Ph.D., University of California, Berkeley, 1978
B.S., Yale University
Professor Chanan received his B.S. degrees in Mathematics and Physics from Yale University, and his Ph.D. (1978) in Physics from the University of California at Berkeley. He taught at Columbia University, where he also served as principal scientist for a solar-X-ray experiment which was flown on board the Space Shuttle in March of 1982 - one of the first successful Shuttle-borne scientific experiments. Dr. Chanan moved to UCI in 1985 to join a large team of UC and Caltech scientists working on the Keck TenMeter Telescope. Wavefront sensing involves mapping out the surface of constant phase for a large optical system, such as a telescope. Such techniques are essential to the proper functioning of the large new technology telescopes, such as the Keck Ten-Meter, as well as for the optimization of older instruments, such as the Hale Five-Meter Telescope on Mount Palomar, especially as modern detectors push farther into the infrared, where the blurring effects of the Earth's atmosphere are reduced. Wavefront sensing is also an integral part of the emerging field of adaptive optics, in which one compensates in real time for the optical disturbances introduced by the atmosphere. The factor of 10 - 100 improvement in angular resolution which can in principle result from such compensation promises to revolutionize ground-based astronomy in the coming decades.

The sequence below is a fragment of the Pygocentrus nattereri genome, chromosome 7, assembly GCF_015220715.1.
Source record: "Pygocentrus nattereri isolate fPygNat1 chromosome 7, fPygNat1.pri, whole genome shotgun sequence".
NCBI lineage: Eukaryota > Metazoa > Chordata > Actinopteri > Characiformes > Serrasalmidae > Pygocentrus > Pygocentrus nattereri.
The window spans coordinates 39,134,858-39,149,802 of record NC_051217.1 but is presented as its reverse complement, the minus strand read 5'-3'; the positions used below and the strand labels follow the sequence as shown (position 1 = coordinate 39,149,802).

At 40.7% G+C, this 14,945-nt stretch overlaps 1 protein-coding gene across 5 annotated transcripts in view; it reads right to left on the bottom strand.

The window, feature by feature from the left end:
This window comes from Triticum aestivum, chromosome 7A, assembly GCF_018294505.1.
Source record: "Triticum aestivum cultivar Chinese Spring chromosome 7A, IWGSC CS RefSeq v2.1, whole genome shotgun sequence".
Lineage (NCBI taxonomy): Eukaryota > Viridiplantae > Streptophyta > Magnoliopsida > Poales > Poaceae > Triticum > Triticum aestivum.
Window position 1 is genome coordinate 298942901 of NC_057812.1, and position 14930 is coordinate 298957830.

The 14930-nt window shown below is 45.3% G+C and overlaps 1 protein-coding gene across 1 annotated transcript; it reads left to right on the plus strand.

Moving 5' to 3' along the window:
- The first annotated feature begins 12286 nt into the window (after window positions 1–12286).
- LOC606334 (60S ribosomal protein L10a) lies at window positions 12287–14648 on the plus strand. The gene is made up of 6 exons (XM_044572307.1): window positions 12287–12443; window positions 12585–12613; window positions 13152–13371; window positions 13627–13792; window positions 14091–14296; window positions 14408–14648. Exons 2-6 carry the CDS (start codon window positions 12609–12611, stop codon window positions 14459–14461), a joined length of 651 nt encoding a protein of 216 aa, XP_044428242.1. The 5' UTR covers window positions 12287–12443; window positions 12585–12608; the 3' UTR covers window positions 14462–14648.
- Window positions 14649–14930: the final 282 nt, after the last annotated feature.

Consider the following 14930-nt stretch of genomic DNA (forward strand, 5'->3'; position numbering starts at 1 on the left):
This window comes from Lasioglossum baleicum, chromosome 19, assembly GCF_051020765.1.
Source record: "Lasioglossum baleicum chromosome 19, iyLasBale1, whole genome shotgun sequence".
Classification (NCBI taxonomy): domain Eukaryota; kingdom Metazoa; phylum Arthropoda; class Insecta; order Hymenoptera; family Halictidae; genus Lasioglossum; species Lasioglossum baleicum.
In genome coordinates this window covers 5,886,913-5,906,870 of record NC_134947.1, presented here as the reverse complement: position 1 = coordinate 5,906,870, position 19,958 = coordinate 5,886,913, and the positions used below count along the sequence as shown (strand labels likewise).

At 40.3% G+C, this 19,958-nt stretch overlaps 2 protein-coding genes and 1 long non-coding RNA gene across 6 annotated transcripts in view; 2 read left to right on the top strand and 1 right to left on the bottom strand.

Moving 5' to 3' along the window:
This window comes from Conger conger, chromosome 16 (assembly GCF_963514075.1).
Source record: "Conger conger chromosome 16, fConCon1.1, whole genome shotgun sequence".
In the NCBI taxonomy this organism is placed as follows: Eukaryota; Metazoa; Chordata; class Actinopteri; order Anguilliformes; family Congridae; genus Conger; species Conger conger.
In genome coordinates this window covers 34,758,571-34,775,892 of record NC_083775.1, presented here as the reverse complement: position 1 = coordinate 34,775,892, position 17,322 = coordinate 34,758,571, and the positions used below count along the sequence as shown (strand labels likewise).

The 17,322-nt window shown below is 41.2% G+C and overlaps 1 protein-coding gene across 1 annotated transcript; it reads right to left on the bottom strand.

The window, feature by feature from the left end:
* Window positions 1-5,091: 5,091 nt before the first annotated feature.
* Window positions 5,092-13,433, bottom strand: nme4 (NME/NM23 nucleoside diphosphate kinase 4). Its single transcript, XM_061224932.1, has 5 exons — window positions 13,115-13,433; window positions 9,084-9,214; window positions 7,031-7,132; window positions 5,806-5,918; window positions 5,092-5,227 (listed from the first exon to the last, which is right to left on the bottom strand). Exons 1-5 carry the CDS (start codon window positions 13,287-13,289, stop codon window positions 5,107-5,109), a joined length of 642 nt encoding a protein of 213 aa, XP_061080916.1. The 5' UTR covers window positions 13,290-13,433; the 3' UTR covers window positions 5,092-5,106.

Professor Chanan has refined and extended existing wavefront sensing techniques for the Keck Telescope, improving the accuracy (wavefront surface measurement uncertainty divided by aperture diameter) to better than 1 part in 108, and generalizing from the geometrical to the physical optics regime. Along with his group, he has also built and installed a wavefront sensors on the Hale Telescope on Mount Palomar. Together with collaborators at Lick Observatory (UC Santa Cruz) and Lawrence Livermore National Laboratories, Professor Chanan began a program to characterize the atmospheric turbulence and seeing at Keck, to provide a baseline for the design and implementation of an adaptive optics system at the world's largest telescope.